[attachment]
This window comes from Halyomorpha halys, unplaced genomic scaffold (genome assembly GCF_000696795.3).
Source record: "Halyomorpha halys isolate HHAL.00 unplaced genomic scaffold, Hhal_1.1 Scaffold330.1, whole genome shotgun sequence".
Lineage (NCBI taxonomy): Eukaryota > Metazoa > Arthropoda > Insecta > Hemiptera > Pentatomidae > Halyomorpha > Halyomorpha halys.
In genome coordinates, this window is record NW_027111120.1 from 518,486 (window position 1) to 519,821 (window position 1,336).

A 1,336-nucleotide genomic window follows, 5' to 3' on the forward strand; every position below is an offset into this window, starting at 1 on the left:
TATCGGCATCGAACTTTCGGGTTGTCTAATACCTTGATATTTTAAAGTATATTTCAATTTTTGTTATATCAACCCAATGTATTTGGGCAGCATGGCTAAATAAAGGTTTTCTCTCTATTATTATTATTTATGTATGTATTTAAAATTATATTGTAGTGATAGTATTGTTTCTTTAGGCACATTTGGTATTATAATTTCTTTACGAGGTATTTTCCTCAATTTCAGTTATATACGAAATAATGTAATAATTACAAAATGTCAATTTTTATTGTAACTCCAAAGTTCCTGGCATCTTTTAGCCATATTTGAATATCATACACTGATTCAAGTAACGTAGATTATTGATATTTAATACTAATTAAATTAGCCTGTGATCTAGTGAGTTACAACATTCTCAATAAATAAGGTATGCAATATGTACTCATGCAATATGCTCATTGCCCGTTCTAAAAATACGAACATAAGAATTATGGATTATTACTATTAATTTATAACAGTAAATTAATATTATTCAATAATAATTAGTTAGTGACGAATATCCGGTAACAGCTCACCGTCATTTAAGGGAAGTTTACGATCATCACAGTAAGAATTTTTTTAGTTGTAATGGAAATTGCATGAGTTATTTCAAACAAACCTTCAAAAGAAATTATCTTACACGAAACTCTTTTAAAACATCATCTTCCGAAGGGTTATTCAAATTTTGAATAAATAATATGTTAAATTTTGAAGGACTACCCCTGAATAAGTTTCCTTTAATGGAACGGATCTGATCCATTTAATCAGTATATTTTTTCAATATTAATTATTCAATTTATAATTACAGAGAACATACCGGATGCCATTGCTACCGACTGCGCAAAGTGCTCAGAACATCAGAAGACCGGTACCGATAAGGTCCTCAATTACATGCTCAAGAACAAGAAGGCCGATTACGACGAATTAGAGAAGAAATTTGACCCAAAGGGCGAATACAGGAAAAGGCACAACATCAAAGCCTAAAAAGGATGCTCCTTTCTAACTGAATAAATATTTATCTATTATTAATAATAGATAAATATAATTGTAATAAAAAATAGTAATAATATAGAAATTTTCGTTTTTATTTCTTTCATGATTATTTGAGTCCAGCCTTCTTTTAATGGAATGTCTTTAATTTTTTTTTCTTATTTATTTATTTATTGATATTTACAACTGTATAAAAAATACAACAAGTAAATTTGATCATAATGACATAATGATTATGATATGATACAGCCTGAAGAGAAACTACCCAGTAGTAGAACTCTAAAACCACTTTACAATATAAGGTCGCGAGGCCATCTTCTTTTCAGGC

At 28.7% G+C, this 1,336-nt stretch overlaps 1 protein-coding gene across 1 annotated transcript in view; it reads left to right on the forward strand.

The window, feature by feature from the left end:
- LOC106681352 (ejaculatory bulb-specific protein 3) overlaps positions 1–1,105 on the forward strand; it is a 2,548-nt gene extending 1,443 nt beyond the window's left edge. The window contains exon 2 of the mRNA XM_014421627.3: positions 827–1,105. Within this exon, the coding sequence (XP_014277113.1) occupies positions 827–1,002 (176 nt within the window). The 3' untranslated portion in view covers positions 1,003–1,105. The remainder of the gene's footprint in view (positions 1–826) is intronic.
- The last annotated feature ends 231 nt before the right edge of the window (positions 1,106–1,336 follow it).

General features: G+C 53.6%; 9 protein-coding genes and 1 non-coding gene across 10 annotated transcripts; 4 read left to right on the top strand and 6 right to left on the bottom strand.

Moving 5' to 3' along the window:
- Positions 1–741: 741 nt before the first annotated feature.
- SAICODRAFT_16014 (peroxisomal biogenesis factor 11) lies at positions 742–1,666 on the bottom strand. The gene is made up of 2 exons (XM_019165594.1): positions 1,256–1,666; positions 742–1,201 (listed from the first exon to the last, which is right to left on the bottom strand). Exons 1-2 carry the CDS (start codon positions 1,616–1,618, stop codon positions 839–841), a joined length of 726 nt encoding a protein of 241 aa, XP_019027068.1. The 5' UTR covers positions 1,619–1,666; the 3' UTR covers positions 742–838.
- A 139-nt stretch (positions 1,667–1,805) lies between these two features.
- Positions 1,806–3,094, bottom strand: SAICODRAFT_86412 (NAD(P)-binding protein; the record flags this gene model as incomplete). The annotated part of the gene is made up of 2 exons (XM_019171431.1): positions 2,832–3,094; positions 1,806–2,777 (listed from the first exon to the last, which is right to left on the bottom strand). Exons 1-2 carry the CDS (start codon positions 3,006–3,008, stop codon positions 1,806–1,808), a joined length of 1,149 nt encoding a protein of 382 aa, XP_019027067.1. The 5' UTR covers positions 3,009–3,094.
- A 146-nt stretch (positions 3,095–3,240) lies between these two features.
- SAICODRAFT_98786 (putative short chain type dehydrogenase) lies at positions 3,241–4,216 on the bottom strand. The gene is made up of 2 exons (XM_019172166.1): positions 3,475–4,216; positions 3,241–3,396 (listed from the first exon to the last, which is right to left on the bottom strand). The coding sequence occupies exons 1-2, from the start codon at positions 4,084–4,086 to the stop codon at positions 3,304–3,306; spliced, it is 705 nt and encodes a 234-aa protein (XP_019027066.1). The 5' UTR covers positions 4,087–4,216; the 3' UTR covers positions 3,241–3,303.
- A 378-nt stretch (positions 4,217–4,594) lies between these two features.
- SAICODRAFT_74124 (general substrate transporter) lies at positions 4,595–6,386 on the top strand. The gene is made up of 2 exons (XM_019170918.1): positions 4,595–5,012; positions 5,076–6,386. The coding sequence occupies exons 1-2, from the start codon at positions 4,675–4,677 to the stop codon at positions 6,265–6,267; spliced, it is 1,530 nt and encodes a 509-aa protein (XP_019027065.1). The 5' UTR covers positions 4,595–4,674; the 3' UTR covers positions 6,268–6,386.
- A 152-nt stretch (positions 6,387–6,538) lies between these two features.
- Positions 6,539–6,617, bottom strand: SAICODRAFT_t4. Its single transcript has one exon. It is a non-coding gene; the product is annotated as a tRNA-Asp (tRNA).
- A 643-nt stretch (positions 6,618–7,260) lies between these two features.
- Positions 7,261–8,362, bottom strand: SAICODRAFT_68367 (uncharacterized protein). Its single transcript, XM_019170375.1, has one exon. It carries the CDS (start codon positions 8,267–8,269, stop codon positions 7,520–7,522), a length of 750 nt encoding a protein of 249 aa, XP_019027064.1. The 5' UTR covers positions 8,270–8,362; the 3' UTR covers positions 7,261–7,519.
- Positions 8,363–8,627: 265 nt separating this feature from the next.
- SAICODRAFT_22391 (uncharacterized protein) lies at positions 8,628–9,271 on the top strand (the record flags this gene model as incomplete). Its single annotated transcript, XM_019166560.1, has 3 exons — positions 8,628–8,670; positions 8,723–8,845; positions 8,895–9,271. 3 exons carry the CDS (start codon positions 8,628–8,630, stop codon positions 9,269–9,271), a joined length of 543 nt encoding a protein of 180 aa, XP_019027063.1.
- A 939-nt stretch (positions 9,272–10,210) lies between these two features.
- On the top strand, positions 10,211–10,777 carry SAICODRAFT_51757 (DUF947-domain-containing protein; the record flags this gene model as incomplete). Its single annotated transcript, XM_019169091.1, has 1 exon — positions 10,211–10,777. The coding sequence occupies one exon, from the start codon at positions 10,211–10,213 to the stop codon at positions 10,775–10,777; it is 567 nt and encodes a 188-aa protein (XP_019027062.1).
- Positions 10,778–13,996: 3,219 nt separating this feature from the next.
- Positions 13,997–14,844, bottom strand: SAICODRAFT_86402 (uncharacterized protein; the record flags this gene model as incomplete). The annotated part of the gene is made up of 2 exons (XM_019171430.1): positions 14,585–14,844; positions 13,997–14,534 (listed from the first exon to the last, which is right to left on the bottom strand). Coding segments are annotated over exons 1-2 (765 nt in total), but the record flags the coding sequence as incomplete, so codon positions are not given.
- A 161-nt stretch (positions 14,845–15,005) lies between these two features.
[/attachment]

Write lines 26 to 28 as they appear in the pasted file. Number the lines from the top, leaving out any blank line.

- SAICODRAFT_22391 (uncharacterized protein) lies at positions 8,628–9,271 on the top strand (the record flags this gene model as incomplete). Its single annotated transcript, XM_019166560.1, has 3 exons — positions 8,628–8,670; positions 8,723–8,845; positions 8,895–9,271. 3 exons carry the CDS (start codon positions 8,628–8,630, stop codon positions 9,269–9,271), a joined length of 543 nt encoding a protein of 180 aa, XP_019027063.1.
- A 939-nt stretch (positions 9,272–10,210) lies between these two features.
- On the top strand, positions 10,211–10,777 carry SAICODRAFT_51757 (DUF947-domain-containing protein; the record flags this gene model as incomplete). Its single annotated transcript, XM_019169091.1, has 1 exon — positions 10,211–10,777. The coding sequence occupies one exon, from the start codon at positions 10,211–10,213 to the stop codon at positions 10,775–10,777; it is 567 nt and encodes a 188-aa protein (XP_019027062.1).